Finally, He finished washing the feet of all twelve of them, replaced the basins, removed the water jars, swabbed up the remaining droplets of water with a towel, and, picking up His garments, got dressed.
   He sat down again, then with voice rising above the hushed conversations he went on and said, "Do you know what I have done to you? You all refer to me as Master [teacher] and Lord and you say well, for so I am. If I, then, your Lord and your Master, have washed your feet, you also ought to wash one another's feet. Because I have given you an example, that you also should do as I have done unto you! In plain point of fact, I am telling you, that a servant is not greater than his lord; neither one who is commissioned or sent greater than the one who commissions or sends him.
   "If you know these things, blessed are you if you do them! And I'm not talking of every one of you; I know each of you that I have chosen, and that the scriptures must be fulfilled that say, 'He that eats his bread with me lifted up his heel against me.' [Compare with Psalm 41:9] It is absolutely true that he who receives whomever I send is doing the same thing as receiving me; and he who receives me will receive Him who sent me!"
   Only moments later, Jesus said loudly enough for several of the disciples to hear, "I am telling you the truth that one of you right here at this table is going to betray me! His hand is partaking of the food right here at the table, and that hand is going to betray me! But I'll tell you this, Woe be unto that man through whom I am betrayed!"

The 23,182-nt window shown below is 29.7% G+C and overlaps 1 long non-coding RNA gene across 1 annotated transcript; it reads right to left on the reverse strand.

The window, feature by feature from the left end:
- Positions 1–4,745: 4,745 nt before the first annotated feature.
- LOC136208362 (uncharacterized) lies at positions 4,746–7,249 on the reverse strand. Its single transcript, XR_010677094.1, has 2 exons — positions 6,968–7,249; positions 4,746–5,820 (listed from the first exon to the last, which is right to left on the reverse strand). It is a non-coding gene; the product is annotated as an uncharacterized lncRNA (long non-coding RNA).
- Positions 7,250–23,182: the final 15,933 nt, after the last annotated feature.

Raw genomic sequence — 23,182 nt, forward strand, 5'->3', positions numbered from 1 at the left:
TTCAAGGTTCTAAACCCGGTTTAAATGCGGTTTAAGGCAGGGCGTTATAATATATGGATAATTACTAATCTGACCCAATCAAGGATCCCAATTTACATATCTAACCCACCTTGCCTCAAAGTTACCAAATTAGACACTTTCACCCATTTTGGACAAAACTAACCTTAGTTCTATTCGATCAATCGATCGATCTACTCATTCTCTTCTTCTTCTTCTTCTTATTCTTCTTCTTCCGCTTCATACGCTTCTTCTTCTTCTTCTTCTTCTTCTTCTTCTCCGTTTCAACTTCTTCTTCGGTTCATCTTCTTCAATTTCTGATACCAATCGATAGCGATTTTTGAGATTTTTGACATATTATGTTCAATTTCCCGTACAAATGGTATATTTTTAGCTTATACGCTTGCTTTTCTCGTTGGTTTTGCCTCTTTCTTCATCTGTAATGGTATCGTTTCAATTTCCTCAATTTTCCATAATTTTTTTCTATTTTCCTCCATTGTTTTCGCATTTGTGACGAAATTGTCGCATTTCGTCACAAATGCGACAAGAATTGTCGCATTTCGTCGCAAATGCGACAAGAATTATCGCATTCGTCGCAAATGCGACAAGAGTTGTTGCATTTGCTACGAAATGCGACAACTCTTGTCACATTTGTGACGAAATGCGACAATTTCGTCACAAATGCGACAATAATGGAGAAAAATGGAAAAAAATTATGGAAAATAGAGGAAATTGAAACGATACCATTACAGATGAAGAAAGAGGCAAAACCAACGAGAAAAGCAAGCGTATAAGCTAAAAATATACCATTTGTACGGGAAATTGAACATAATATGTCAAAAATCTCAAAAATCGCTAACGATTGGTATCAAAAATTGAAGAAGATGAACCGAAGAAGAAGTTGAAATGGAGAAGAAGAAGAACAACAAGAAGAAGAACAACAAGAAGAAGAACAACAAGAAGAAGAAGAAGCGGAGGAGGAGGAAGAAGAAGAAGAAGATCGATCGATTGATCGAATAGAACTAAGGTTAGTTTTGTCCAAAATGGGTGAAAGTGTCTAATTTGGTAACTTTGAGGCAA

A deadly hush fell over the crowd.
   Judas's face was sober. With widened eyes, he looked, with a combined pretense of shock and curiosity from one to another near him as if wondering which one of those other disciples could dare do such a thing.
   A few tears sprang into a few eyes, and several of them were sorrowful.
   Perhaps some few who had been influenced a great deal by Judas and had allowed themselves to criticize Jesus from time to time were suddenly conscience-stricken. Several of them had to take the opportunity to say, "Surely you don't think I would ever do a thing like that, do you, Jesus?" Jesus reaffirmed again, "It is one of you who is eating with me right out of this common bowl, who dips his bread in the dish and who will betray me. The Son of man will go through with all that is required and written of Him, so it is all predetermined; but woe unto that man through whom the Son of Man is betrayed! It would be better for that man if he had simply never been born!" John had had a moment to express himself to Jesus, and in a particularly moving moment leaned over and placed his head on Jesus' chest.
   Peter thought John was whispering to Jesus, not recognizing that John was overcome with sympathy and compassion, or the emotion that he felt.
   Peter crooked a finger at John and whispered in his ear, "Tell us, who is this he is speaking about?"
   John leaned back a little further, and lifting his lips to Jesus' ear, said, "Lord, who is it?"
   Jesus said quietly, but with a searching look at His three closest disciples near Him, John, Peter and James, "It's the one to whom I'm going to give this sop."
   Picking up a piece of the bread, Jesus dipped it in the common vessel, picking up slivers of roast lamb with its juice, and purposefully leaned far over and gave it to Judas Iscariot.
   Judas noticed that John's face whitened with shock, and suddenly Judas felt his body convulse with both rage and guilt.
   Judas was thunderstruck. He sneered, "I suppose you think it is I, don't you Rabbi?" Jesus said, "Well, you said it."